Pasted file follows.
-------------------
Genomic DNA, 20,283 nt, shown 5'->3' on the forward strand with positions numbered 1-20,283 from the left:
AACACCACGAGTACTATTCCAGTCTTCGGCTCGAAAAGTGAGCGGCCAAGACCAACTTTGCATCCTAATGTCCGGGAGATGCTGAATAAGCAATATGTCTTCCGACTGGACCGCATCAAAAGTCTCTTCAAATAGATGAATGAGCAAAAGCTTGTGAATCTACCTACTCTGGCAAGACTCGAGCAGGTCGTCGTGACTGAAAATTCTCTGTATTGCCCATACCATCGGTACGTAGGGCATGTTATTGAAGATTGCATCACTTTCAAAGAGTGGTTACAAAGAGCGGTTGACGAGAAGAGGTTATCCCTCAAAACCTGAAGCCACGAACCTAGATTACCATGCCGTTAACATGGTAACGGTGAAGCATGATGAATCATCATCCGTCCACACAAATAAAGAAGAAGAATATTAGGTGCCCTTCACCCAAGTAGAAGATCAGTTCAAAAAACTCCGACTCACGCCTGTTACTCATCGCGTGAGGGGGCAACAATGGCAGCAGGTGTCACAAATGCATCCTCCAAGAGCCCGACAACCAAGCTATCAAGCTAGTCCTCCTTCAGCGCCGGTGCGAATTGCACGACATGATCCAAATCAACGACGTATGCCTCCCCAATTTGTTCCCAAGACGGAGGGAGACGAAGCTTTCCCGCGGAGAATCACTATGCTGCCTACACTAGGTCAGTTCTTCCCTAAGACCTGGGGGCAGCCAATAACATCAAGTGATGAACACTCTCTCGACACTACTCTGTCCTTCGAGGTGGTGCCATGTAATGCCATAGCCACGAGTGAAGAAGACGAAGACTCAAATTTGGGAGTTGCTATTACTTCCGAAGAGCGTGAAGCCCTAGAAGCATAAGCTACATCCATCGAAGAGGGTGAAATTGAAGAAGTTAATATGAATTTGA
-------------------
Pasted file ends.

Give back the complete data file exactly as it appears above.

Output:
Genomic DNA, 20,283 nt, shown 5'->3' on the forward strand with positions numbered 1-20,283 from the left:
AACACCACGAGTACTATTCCAGTCTTCGGCTCGAAAAGTGAGCGGCCAAGACCAACTTTGCATCCTAATGTCCGGGAGATGCTGAATAAGCAATATGTCTTCCGACTGGACCGCATCAAAAGTCTCTTCAAATAGATGAATGAGCAAAAGCTTGTGAATCTACCTACTCTGGCAAGACTCGAGCAGGTCGTCGTGACTGAAAATTCTCTGTATTGCCCATACCATCGGTACGTAGGGCATGTTATTGAAGATTGCATCACTTTCAAAGAGTGGTTACAAAGAGCGGTTGACGAGAAGAGGTTATCCCTCAAAACCTGAAGCCACGAACCTAGATTACCATGCCGTTAACATGGTAACGGTGAAGCATGATGAATCATCATCCGTCCACACAAATAAAGAAGAAGAATATTAGGTGCCCTTCACCCAAGTAGAAGATCAGTTCAAAAAACTCCGACTCACGCCTGTTACTCATCGCGTGAGGGGGCAACAATGGCAGCAGGTGTCACAAATGCATCCTCCAAGAGCCCGACAACCAAGCTATCAAGCTAGTCCTCCTTCAGCGCCGGTGCGAATTGCACGACATGATCCAAATCAACGACGTATGCCTCCCCAATTTGTTCCCAAGACGGAGGGAGACGAAGCTTTCCCGCGGAGAATCACTATGCTGCCTACACTAGGTCAGTTCTTCCCTAAGACCTGGGGGCAGCCAATAACATCAAGTGATGAACACTCTCTCGACACTACTCTGTCCTTCGAGGTGGTGCCATGTAATGCCATAGCCACGAGTGAAGAAGACGAAGACTCAAATTTGGGAGTTGCTATTACTTCCGAAGAGCGTGAAGCCCTAGAAGCATAAGCTACATCCATCGAAGAGGGTGAAATTGAAGAAGTTAATATGAATTTGA